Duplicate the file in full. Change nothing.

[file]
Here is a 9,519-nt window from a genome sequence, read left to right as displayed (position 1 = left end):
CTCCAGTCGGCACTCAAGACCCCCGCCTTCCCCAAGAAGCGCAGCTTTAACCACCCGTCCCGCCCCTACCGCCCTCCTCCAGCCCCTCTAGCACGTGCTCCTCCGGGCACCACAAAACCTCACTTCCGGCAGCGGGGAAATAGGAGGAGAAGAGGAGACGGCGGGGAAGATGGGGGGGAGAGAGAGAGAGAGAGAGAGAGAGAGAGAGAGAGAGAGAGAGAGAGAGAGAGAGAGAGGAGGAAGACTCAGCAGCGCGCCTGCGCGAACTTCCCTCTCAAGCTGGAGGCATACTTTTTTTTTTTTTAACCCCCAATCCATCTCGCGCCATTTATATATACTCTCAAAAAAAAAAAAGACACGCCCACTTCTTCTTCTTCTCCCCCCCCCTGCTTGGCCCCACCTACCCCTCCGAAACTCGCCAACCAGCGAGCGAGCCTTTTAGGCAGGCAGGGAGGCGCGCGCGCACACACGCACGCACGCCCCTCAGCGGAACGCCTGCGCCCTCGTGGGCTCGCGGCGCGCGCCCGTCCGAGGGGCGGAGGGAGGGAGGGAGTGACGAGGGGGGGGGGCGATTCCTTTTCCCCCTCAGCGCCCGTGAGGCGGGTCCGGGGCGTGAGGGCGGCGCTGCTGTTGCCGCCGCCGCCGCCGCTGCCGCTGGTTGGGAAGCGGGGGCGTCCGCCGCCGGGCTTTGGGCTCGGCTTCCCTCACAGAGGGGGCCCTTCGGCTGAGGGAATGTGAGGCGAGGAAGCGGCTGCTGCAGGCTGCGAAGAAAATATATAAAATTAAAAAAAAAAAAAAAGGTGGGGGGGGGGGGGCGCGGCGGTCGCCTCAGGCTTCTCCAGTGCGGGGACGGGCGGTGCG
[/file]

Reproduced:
Here is a 9,519-nt window from a genome sequence, read left to right as displayed (position 1 = left end):
CTCCAGTCGGCACTCAAGACCCCCGCCTTCCCCAAGAAGCGCAGCTTTAACCACCCGTCCCGCCCCTACCGCCCTCCTCCAGCCCCTCTAGCACGTGCTCCTCCGGGCACCACAAAACCTCACTTCCGGCAGCGGGGAAATAGGAGGAGAAGAGGAGACGGCGGGGAAGATGGGGGGGAGAGAGAGAGAGAGAGAGAGAGAGAGAGAGAGAGAGAGAGAGAGAGAGAGAGAGAGAGGAGGAAGACTCAGCAGCGCGCCTGCGCGAACTTCCCTCTCAAGCTGGAGGCATACTTTTTTTTTTTTTAACCCCCAATCCATCTCGCGCCATTTATATATACTCTCAAAAAAAAAAAAGACACGCCCACTTCTTCTTCTTCTCCCCCCCCCTGCTTGGCCCCACCTACCCCTCCGAAACTCGCCAACCAGCGAGCGAGCCTTTTAGGCAGGCAGGGAGGCGCGCGCGCACACACGCACGCACGCCCCTCAGCGGAACGCCTGCGCCCTCGTGGGCTCGCGGCGCGCGCCCGTCCGAGGGGCGGAGGGAGGGAGGGAGTGACGAGGGGGGGGGGCGATTCCTTTTCCCCCTCAGCGCCCGTGAGGCGGGTCCGGGGCGTGAGGGCGGCGCTGCTGTTGCCGCCGCCGCCGCCGCTGCCGCTGGTTGGGAAGCGGGGGCGTCCGCCGCCGGGCTTTGGGCTCGGCTTCCCTCACAGAGGGGGCCCTTCGGCTGAGGGAATGTGAGGCGAGGAAGCGGCTGCTGCAGGCTGCGAAGAAAATATATAAAATTAAAAAAAAAAAAAAAGGTGGGGGGGGGGGGGCGCGGCGGTCGCCTCAGGCTTCTCCAGTGCGGGGACGGGCGGTGCG